We are fishing or shooting every minute, from dawn to dark. The boys are tired at dark and they don’t need much urging to “hit the sack.” For example, on Wednesdays, we leave the cabin at 5:00 AM so that we can be on a nearby lake at dawn, fishing from Ranger or Express boats until high-noon. Back at the lodge, we have lunch and the boys fish for trout in a stream just 30-feet outside our front door.

After a “nap” which seldom happens, we go to the Sinnamahoning Sportsmen’s Club for shooting instruction at a first-class range where the boys shoot both rim-fire and center-fire rifles and pistols under the strict supervision of three adults including NRA certified shooting instructor Alan Mullis, and Ken, Mike Baden, Captain Dave Kerrigan, tournament angler Jim Spencer or other extremely experienced shooters. Gun safety is the key element and it matters not if some of them never hunt. After diner we go to a nearby river where the guys wade and cast Mizmo tubes for smallmouth bass until dark.

Our “camp” always has at least three adults present, all trained in first aid and GPS. Boys are never allowed to leave sight of the cabin and they may never handle a gun without supervision.

Of the many great things we do here, the coyote hunt, one evening every week, is the favorite although the shotgun training is a very close second--and we catch rattlesnakes quite often that are released unharmed. Not to worry mom—the younger boys must stay in the vehicles and there is no danger to the guys.

Ok—sounds boring so far but consider this: on the average we catch 30 eatable trout each week; a hundred or so smallmouth bass to 20-inches long and dozens of largemouth bass. Bass must be released but we try to get good photos of the boy’s catch. The average weekly wild game sightings are: 4-5 black bear; 3-5 rattlesnakes; 20-30 elk; hundreds of whitetail deer; several flocks of turkey; a porcupine or two and on occasion, a fisher.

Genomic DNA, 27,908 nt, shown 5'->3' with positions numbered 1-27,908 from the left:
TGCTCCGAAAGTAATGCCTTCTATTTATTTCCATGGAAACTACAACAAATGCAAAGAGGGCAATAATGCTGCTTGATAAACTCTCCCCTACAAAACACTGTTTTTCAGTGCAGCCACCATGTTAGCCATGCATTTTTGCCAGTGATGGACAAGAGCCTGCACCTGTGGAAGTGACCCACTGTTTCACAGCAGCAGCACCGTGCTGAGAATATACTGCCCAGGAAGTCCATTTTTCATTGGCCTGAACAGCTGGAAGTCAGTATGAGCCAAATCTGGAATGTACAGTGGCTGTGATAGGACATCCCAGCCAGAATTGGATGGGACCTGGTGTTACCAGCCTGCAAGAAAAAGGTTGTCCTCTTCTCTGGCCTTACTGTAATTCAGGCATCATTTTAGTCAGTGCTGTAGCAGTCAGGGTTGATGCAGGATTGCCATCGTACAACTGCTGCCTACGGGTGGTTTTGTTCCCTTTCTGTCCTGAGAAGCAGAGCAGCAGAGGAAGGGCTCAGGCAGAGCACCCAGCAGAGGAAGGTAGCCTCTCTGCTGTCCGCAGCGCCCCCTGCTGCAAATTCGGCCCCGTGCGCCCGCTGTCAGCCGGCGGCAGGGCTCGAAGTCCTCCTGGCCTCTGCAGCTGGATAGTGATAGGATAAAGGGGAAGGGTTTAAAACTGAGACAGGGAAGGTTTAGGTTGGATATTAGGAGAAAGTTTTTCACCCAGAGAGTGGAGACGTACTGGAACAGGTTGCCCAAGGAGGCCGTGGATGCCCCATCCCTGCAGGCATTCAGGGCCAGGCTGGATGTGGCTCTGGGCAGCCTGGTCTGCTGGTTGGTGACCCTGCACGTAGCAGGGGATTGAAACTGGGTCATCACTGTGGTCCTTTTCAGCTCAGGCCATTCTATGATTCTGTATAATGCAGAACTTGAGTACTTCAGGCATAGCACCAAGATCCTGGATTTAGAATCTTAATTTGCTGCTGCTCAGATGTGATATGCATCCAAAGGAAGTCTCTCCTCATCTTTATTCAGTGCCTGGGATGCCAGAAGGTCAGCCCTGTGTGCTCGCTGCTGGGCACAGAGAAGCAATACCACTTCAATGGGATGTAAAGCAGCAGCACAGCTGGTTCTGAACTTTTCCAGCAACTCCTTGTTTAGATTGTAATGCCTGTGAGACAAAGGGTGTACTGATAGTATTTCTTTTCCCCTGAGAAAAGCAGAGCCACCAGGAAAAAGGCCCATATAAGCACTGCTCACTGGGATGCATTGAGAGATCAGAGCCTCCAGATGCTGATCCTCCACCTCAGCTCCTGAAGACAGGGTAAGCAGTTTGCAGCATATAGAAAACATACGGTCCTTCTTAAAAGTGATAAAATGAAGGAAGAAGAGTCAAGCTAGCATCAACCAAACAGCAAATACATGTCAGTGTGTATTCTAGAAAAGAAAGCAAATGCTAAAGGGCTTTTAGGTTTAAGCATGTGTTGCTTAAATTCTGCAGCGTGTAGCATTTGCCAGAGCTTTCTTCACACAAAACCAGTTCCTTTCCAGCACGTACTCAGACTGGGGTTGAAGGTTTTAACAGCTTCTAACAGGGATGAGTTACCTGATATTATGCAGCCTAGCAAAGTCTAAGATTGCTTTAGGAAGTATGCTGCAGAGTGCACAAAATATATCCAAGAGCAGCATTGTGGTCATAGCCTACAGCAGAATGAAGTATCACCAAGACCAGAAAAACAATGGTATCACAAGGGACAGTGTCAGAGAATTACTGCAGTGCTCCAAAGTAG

I usually tell the mothers that their boys will gain weight during our sessions and I’m correct most times. Camp-moms prepare hot breakfasts, buffet style lunches and grand meals for dinner that will include steaks, BBQ chicken, lasagna; venison burgers and hot dogs. Each boy has his own bed and they have camp duties to perform every day.

World class elk are seen by camp attendees every week.

One of my favorite stories is about a chubby, talkative 12-year old that had never handled a gun before attending my camp. Fast forward seven years, all of which he returned to this camp--and that boy, turned adult, received a full scholarship to a major university because of his shooting skills.

Our sessions are conducted during the month of July, sometimes into August. If you are interested, contact Ken Penrod at 240-447-2206 or kenpenrod@comcast.net. For additional information, go to our website at www.penrodsguides.com and click on “Youth Camp.” We have several slots available so act quickly. There is nothing like this, anywhere, and it’s a week that your son will never forget. Some boys stay for two weeks. We are not discriminating against the girls but I just can’t mix them at this age. Do you know what makes a 12-year old boy act stupid? It’s a 12-year old girl.